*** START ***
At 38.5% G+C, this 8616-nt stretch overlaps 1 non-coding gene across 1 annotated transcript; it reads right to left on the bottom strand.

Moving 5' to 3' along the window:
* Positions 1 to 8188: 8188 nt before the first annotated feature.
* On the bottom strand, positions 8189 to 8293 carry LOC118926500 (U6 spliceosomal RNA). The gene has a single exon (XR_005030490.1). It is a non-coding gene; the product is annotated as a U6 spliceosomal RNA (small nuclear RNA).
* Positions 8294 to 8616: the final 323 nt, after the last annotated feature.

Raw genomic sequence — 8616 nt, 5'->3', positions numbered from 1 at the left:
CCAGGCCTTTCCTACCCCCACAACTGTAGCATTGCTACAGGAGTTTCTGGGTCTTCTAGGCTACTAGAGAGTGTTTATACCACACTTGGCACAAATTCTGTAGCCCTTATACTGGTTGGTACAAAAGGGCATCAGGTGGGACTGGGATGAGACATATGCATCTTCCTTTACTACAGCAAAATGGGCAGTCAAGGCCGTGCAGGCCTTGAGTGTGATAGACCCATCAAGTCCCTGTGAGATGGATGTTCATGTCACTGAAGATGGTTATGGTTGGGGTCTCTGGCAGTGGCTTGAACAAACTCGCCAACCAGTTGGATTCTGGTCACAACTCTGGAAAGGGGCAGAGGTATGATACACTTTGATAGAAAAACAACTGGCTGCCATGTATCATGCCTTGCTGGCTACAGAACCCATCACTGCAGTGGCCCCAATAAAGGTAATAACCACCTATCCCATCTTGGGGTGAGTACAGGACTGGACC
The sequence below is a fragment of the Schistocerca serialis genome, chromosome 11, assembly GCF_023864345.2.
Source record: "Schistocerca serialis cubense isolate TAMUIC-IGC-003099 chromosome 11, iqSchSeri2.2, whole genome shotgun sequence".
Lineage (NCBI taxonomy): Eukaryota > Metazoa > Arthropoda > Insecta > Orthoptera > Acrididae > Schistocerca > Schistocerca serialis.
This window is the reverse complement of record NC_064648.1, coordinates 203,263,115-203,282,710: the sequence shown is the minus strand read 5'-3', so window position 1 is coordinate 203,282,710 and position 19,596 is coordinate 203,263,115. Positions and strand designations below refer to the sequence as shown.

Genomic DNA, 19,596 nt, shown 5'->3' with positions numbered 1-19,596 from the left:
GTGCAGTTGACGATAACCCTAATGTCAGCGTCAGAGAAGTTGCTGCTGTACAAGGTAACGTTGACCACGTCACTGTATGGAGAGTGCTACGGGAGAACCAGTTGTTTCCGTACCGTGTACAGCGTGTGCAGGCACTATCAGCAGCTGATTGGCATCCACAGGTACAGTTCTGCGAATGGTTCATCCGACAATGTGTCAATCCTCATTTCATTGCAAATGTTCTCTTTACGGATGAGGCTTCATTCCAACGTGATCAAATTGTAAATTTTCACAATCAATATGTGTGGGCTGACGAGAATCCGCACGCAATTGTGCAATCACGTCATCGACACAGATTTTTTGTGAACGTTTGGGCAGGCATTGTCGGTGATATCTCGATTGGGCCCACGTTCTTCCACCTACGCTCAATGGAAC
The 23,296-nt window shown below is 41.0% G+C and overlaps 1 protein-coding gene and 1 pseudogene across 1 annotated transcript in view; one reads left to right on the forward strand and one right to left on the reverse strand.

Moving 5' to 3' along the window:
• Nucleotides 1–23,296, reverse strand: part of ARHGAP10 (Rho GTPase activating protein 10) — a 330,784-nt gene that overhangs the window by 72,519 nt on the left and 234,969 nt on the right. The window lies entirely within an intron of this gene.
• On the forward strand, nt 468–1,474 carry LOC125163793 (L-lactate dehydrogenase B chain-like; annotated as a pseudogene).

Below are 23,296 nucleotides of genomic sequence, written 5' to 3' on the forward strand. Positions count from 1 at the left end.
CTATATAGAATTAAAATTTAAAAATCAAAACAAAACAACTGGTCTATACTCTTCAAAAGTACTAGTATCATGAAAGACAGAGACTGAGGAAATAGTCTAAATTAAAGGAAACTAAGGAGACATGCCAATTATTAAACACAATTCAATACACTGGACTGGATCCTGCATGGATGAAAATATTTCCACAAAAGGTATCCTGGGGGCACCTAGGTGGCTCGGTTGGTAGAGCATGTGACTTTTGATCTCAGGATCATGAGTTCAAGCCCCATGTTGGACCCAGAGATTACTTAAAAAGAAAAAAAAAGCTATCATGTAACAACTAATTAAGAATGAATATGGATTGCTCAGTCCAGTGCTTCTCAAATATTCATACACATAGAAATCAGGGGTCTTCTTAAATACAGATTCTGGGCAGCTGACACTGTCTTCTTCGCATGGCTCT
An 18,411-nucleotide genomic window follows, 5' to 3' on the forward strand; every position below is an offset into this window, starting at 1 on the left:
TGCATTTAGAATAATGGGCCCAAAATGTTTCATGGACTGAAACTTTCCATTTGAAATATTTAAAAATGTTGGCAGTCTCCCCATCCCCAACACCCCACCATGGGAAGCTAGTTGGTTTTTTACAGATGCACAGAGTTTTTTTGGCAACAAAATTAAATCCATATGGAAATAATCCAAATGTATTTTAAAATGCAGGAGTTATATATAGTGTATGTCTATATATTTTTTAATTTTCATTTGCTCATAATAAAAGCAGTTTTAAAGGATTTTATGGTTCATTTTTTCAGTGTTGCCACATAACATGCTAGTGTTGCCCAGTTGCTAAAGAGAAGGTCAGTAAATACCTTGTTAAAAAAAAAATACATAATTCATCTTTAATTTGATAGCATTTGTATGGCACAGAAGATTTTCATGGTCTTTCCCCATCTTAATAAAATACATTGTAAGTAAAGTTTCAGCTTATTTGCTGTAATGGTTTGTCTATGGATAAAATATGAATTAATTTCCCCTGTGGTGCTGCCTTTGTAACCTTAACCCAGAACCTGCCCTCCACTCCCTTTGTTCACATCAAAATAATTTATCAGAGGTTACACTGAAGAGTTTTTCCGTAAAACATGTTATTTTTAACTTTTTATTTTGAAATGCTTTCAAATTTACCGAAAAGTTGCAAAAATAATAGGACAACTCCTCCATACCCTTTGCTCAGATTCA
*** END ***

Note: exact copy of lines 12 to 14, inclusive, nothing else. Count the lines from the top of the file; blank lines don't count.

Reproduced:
Genomic DNA, 19,596 nt, shown 5'->3' with positions numbered 1-19,596 from the left:
GTGCAGTTGACGATAACCCTAATGTCAGCGTCAGAGAAGTTGCTGCTGTACAAGGTAACGTTGACCACGTCACTGTATGGAGAGTGCTACGGGAGAACCAGTTGTTTCCGTACCGTGTACAGCGTGTGCAGGCACTATCAGCAGCTGATTGGCATCCACAGGTACAGTTCTGCGAATGGTTCATCCGACAATGTGTCAATCCTCATTTCATTGCAAATGTTCTCTTTACGGATGAGGCTTCATTCCAACGTGATCAAATTGTAAATTTTCACAATCAATATGTGTGGGCTGACGAGAATCCGCACGCAATTGTGCAATCACGTCATCGACACAGATTTTTTGTGAACGTTTGGGCAGGCATTGTCGGTGATATCTCGATTGGGCCCACGTTCTTCCACCTACGCTCAATGGAAC
The 23,296-nt window shown below is 41.0% G+C and overlaps 1 protein-coding gene and 1 pseudogene across 1 annotated transcript in view; one reads left to right on the forward strand and one right to left on the reverse strand.